March 31, 2021 | 3 minute read
A security professional who assisted Ubiquiti in its response to a data breach accused the Internet-of-Things (IoT) device vendor of having downplayed the incident’s severity.
As reported by KrebsOnSecurity, the security professional told Ubiquiti’s whistleblower hotline and European data protection authorities that the American technology company had misrepresented the impact of a recent data breach to the public.
“It Was Catastrophically Worse Than Reported…”
Ubiquiti disclosed the security incident in mid-January 2021, revealing in a web statement that someone had gained unauthorized access to its IT systems hosted by a third-party cloud provider.
The US-based technology company explained in its statement that it had found no evidence of those responsible for the intrusion having misused a user account or having gained access to its databases that host user data. It went on to urge customers to change their passwords and to implement two-factor authentication on their accounts as a precaution.
According to the whistleblower security professional, this isn’t what happened.
“It was catastrophically worse than reported, and legal silenced and overruled efforts to decisively protect customers,” the individual told the European Data Protection Supervisor, as quoted by KrebsOnSecurity. “The breach was massive, customer data was at risk, access to customers’ devices deployed in corporations and homes around the world was at risk.”
The whistleblower accused Ubiquiti of having painted itself as a casualty of an attack against an unnamed third-party cloud provider. According to that individual’s account, the malicious actors responsible for the security incident actually targeted the company and succeeded in gaining read/write access to its databases hosted by Amazon Web Services (AWS)—the alleged “third party” in this story.
In doing so, the attackers came into possession of all S3 data buckets, application logs, user database credentials and secrets required to forge Single Sign-On (SSO) cookies, the whistleblower explained in their record. KrebsOnSecurity noted that the attackers could have used that information to remotely authenticate themselves across the millions of IoT devices produced by Ubiquiti.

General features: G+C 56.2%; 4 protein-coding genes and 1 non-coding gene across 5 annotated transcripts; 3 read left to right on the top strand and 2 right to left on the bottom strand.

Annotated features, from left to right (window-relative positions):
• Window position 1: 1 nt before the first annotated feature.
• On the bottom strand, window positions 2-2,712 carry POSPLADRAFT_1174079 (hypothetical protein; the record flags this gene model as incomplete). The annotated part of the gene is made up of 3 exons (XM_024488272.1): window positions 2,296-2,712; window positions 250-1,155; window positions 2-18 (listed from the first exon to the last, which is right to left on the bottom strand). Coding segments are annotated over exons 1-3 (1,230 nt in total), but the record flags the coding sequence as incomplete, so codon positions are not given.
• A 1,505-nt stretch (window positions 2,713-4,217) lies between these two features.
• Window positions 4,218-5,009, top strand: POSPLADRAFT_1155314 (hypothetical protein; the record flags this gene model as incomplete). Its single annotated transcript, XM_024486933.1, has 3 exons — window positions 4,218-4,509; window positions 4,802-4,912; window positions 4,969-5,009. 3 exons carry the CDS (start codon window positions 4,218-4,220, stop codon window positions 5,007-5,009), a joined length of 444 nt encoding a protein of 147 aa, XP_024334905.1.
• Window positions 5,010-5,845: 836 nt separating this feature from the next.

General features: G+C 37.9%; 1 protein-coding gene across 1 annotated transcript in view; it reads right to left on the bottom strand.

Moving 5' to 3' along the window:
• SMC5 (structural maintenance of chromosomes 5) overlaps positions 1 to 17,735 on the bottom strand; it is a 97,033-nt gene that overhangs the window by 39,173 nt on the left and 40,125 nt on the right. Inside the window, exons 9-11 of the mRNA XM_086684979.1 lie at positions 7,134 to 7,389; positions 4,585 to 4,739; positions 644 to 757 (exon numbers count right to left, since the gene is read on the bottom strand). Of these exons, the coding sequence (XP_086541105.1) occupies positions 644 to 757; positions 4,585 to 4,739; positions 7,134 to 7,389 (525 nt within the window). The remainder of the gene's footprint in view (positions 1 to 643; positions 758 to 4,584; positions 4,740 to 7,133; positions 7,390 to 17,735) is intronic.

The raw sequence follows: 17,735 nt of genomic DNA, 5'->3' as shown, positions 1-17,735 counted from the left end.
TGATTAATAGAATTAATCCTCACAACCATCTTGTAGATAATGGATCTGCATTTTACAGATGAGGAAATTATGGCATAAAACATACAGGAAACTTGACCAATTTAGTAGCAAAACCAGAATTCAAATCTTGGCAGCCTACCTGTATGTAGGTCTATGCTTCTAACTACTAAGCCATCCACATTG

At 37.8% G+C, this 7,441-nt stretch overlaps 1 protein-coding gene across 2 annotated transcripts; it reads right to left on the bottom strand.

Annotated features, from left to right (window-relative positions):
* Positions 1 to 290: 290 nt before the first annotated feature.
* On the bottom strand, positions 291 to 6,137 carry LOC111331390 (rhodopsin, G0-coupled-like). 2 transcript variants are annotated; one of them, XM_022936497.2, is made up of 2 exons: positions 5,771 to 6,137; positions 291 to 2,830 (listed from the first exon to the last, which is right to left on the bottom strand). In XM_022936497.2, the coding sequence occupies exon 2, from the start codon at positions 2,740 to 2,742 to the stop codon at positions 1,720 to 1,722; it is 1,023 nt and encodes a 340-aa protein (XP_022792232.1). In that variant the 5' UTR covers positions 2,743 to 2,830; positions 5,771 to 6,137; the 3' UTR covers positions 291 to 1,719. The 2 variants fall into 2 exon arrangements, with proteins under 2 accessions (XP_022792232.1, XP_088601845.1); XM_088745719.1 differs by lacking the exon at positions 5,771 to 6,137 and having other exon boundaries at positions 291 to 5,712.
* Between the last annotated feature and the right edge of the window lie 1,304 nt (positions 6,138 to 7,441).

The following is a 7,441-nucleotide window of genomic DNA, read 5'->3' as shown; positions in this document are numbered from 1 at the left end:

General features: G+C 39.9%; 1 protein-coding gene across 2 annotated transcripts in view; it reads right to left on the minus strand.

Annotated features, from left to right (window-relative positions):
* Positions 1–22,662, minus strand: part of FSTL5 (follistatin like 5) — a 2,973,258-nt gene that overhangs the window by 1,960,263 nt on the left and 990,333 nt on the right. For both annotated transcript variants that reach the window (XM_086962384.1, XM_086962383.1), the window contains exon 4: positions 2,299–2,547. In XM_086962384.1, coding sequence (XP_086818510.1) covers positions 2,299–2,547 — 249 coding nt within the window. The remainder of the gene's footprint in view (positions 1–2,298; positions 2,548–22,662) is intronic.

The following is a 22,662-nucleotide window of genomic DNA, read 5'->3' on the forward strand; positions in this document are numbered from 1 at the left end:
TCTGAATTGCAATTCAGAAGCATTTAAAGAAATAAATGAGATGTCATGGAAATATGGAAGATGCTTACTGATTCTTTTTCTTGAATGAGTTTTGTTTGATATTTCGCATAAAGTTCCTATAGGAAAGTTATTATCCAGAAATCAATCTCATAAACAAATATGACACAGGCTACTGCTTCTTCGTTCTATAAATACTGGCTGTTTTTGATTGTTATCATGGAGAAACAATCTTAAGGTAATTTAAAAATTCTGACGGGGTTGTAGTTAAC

Per the security professional, Ubiquiti launched an investigation into what happened and found a backdoor used by the attackers to gain access to its databases. After it removed the backdoor, the attackers demanded a ransom of 50 bitcoin (roughly $3 million USD) to remain quiet about the breach.
The company didn’t respond to that demand, the whistleblower pointed out. Instead, it continued its investigation, leading to its discovery and removal of a second backdoor. Ubiquiti had not responded to KrebsOnSecurity’s request for comment as of this writing.
I sat down with Sam Curry, CSO at Cybereason, to better understand the whistleblower’s account and how it factors into Ubiquiti’s breach response. Here’s what he had to say:
David Bisson: What do you feel the breach’s impact is on the industry?
Sam Curry: It's a reminder of a few things: first, transparency and clarity matter - no half-measures. It's also a reminder that eventually the truth comes out. The whistleblower here did the right thing. Without it, it might have taken much longer for people to make informed, risk-based decisions.
DB: Where does that leave Ubiquiti in terms of a response?
SC: You don't get to play the victim card. Ever. Companies can be heroes or villains, and if you don't proactively take the role of a hero, guess what the public will label you with?
DB: Okay, so if you were at Ubiquiti, what would your media strategy be?
SC: Be clear. Talk to your comms and marketing people. Immediately retain experts in crisis management and deal with this. Default to clarity and openness, or history will not look kindly on this matter.
DB: Maybe. But after disclosing the breach, the company witnessed its stock price grow over the next few months. Ubiquiti’s stock is currently valued at about $100 more than it was at the time of its breach disclosure in mid-January. What’s going on here?
SC: I don't know the source of confidence in the company. It could be based on integrity in the face of adversity rather than simple exposure to what is emerging as a big player in IoT. Current and future shareholders will be paying acute attention here in the days and weeks to come.
DB: You’re probably right. Now what about threat actors? Does this signal anything to them?
SC: Even perfect disclosure can add to the arsenal of attackers. The thing about partial disclosure is that it can attract attacker research and attention while giving a false sense of security and safety to defenders, and that's awful. Now it's time for calculations inside Ubiquiti and for the company to come clean. There won't be a third chance.
DB: Finally, what’s your main takeaway from all of this?
SC: The nature of the devices made by Ubiquiti matter. Here, we are at the uptick of IoT, and a major supplier is effectively highlighting the supply chain for, well, everything. This is proof positive that more serious public safety issues lie here waiting for the world. It's time to make sure that security persists in devices that might outlive their suppliers. We can do this by working with IoT manufacturers to ensure strong identity, vulnerability management, upgrade-ability, integrity checking, lifecycle management, strong crypto and more. If we don't do this now, we are effectively creating a more hackable world and the equivalent of web pollution for the future.
David Bisson is an information security writer and security junkie. He's a contributing editor to IBM's Security Intelligence and Tripwire's The State of Security Blog, and he's a contributing writer for Bora. He also regularly produces written content for Zix and a number of other companies in the digital security space.All Posts by David Bisson